lab rat

Lab Rat: What’s a Bust Cream, and What Does It Do?

Photo: George Marks/Getty Images

A few months ago, I had lunch with a French beauty publicist who told me about a French beauty product that I had never heard of: bust cream. “All French beauty lines have them!” she exclaimed, “but no one in America uses them.” Not content to sit back like a stupide Americain, I proposed an experiment to my Cut colleagues: We would take a cue from the French and, for a month, slather expensive French botanicals on our boobs in the interest of firming, lifting, and conditioning our breast tissue. Read on for four editors’ accounts of their months with breast cream — and whether there could be a placeboob effect.

Allison Davis, associate editor: I try to go braless whenever possible. Then, one day, I was shimmying just a bit while out to dinner when I realized there was a lot more movement than usual. My breasts had a lot more swing to them (the image of seals clapping comes to mind). I tested out a French cream called Talika that promised to put the generosity of nature’s bounty at my fingertips with some combination of beauty secrets from Africa and ayurvedic methods. So absolutely, it was going to work! Puberty and time might have failed me, but synthetic Mother Nature was going to pick up the slack.

For 28 days straight, I got out of the shower and rubbed my breasts in an upward figure-eight motion (as instructed) until the cream was fully absorbed. I didn’t feel a tingle or a tinge, which made me question the effectiveness of the cream, but starting every day with a sensual, fruity-smelling massage upgraded my self-care process by a lot. The “natural push-up effect fluid” promised a 71 percent increase in volume, a 71 percent increase in firmness, a 66 percent increase in lift, and a 97 percent increase in hydration. After 28 days only, one of those promises came true. My skin was never smoother or more hydrated. My breasts, however, still require a bra. 

Sierra Tishgart, assistant Grub Street editor: When I learned that Sisley Paris charges $265 for a so-called “bust compound,” I assumed that it would miraculously turn my mosquito bites into juicy, juicy mangoes. Turns out, this cream promises to do no such thing: It’s supposed to tone and create a firm “natural bra,” kind of like Kim Kardashian’s gravity-defying, nippleless breasts in the “Bound 2” video. After one month of applying the cream daily, my breasts felt softer. But that was the only noticeable physical change. Since I’m an A-tryin’-to-be-a-B cup, perhaps there wasn’t much to work with in the first place.

Still, despite the fact that the cream didn’t fulfill its promises, I became attached to it. I missed it before it was even gone. I started budgeting to figure out how I could afford a second bottle. Is it cheaper in France? Who knew I could become so fond of “horsetail, ivy, tormentil, yarrow, and red vine”? Eventually, I realized that there was a placeboob effect at work.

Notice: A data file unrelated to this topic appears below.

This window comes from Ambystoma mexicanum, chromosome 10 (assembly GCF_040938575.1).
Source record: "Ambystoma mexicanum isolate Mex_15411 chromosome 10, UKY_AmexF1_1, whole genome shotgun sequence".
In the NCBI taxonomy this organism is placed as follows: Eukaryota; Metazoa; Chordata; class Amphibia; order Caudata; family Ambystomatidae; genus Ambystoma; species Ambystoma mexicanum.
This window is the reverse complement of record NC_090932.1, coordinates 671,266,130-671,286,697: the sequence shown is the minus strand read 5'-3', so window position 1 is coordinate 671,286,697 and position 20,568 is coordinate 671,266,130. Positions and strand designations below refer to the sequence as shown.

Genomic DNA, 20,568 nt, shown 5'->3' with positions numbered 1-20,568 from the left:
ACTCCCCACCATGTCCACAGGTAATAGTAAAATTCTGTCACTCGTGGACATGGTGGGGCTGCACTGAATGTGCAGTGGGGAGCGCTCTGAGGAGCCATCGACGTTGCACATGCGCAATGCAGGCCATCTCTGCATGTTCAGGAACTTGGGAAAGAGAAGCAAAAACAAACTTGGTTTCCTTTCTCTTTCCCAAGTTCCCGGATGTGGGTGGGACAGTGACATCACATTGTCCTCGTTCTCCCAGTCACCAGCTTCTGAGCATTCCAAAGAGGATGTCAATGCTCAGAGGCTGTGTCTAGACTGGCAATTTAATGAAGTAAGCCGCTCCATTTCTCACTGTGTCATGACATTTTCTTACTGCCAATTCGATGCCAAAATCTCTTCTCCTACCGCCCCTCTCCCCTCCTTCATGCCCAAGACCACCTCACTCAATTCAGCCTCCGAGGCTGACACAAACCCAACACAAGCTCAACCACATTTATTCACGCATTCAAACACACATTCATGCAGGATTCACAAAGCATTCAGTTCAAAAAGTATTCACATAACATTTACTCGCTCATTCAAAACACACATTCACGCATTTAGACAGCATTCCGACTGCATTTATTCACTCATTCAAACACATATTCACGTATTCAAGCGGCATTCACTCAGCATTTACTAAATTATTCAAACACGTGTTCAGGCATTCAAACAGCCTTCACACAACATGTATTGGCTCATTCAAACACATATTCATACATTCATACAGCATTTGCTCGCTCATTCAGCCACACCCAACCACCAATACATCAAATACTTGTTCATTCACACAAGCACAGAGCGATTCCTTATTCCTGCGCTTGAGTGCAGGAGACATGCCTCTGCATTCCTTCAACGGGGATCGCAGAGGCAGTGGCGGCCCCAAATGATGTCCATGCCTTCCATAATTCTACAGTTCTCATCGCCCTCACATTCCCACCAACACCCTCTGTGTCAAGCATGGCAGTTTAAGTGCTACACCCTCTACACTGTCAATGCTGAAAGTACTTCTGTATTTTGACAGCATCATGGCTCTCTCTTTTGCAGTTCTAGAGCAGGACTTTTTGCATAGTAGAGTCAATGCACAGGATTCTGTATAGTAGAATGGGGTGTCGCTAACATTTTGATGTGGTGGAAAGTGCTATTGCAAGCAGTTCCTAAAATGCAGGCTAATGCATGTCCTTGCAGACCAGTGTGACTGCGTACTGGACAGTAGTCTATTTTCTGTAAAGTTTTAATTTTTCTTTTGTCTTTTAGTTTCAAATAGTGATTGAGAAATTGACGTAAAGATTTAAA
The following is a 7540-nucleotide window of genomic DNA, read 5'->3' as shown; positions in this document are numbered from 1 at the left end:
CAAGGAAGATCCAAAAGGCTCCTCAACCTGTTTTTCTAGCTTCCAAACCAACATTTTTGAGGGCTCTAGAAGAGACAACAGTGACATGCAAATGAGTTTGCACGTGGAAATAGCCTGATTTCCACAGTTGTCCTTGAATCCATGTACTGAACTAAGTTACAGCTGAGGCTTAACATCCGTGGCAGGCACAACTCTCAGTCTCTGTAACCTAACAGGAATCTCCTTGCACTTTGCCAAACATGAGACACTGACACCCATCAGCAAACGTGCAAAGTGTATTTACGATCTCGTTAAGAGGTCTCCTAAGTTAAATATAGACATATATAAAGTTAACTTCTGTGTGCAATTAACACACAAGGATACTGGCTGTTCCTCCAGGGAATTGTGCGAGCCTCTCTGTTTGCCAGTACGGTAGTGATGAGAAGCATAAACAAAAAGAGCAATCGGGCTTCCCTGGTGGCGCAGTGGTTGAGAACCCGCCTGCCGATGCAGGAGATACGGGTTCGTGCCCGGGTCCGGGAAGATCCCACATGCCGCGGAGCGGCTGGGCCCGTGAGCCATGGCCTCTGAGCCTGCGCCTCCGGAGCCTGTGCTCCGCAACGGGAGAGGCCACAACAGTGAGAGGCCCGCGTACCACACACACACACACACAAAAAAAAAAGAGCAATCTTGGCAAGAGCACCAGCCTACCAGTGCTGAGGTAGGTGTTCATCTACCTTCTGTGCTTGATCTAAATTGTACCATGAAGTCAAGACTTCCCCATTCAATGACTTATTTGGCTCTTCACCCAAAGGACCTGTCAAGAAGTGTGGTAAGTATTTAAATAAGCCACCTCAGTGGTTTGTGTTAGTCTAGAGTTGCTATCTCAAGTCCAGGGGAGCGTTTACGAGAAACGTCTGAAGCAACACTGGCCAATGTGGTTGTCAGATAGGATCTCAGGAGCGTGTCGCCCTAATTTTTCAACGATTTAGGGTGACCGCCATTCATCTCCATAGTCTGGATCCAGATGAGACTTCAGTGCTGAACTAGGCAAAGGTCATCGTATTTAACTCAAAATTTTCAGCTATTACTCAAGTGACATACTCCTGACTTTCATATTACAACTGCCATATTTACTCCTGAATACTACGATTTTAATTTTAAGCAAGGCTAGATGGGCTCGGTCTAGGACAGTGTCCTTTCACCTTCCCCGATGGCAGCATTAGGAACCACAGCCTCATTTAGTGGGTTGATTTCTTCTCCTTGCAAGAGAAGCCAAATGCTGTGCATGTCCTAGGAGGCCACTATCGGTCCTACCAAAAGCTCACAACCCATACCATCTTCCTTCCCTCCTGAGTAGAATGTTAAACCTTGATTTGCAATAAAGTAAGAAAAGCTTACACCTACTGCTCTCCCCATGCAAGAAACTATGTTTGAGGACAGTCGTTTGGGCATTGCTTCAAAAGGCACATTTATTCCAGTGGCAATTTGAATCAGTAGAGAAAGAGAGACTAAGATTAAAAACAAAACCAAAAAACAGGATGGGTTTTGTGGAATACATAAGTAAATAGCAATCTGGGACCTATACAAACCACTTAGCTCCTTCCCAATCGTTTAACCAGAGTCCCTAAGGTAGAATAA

Massaging this fancy cream onto myself became a luxurious daily ritual, especially delightful in the cold winter months. The best thing the cream gave me was a rediscovery of a pleasure that’s simple and free: touching yourself.

Kathleen Hou, beauty editor: When we set out on this experiment, I rationalized a best-case scenario: I find another expensive luxury for my girls (if Kate Upton has ladies, mine are most certainly girls, or maybe toddlers that just learned to walk), like an expensive La Perla bra. Worst-case scenario: I’m extra-moisturized everywhere.

As the instigator of this beauty experiment, I felt obligated to pick the bust creams that required the greatest investment of time and energy. Thus, I tried out a morning bust gel and a nighttime bust cream from the ever-trusty Clarins. Surely if the brand’s Double Serum effectively double-moisturized and anti-aged my face, its morning and night bust creams would keep me lifted and supported from dusk to dawn.

I had dutifully taught all the testers the criss-cross figure-eight motion that the French publicist swore was key to the creams’ effectiveness, and did the same. The texture of the morning gel was like a serum, while the night cream was like the world’s richest face cream. Generously blanketing myself in both formulas made me feel like an off-the-bloom starlet forced to have a compulsive bust-beauty regime out of fear, like Jennifer North in Valley of the Dolls. I was even emboldened to try the nighttime bust cream on my legs. And completely shocked when, the next morning, an extra nipple sprouted on my ankle! (Just kidding.) My leg just felt as soft as my breasts have been in the past 28 days. Like some of my fellow testers, I worry that I may not have seen greater results due to not being particularly well-endowed in the first place. But a little extra self-love and moisture never hurt anyone.

Sally Holmes, associate editor: The Orlane cream itself was pleasant both in terms of scent and texture. I’m not a full-body-moisturizer-post-shower person — I usually apply lotion to my face and then call it a day — so the fact that I was even applying cream to my body was an improvement to my routine. I dutifully slathered the stuff on post-shower every day and every night I could remember to for about two weeks before I started to forget my morning boob dose in my pre-work frenzy. Perhaps if I had started to notice some tangible results, I would have been better about remembering to moisturize — but unfortunately, I didn’t wake up one morning with buoyant Kate Upton breasts at any point during this experiment. But I did notice that my skin was softer and, maybe, slightly firmer. It could have just been my Sahara Desert skin reacting to any sort of moisture it was exposed to, but I would love to think that it was this magical bust cream  that made my chest so smooth. Though considering the price tag, maybe I should invest in some old-fashioned Lubriderm.

Lab Rat: Do Bust Creams Do Anything?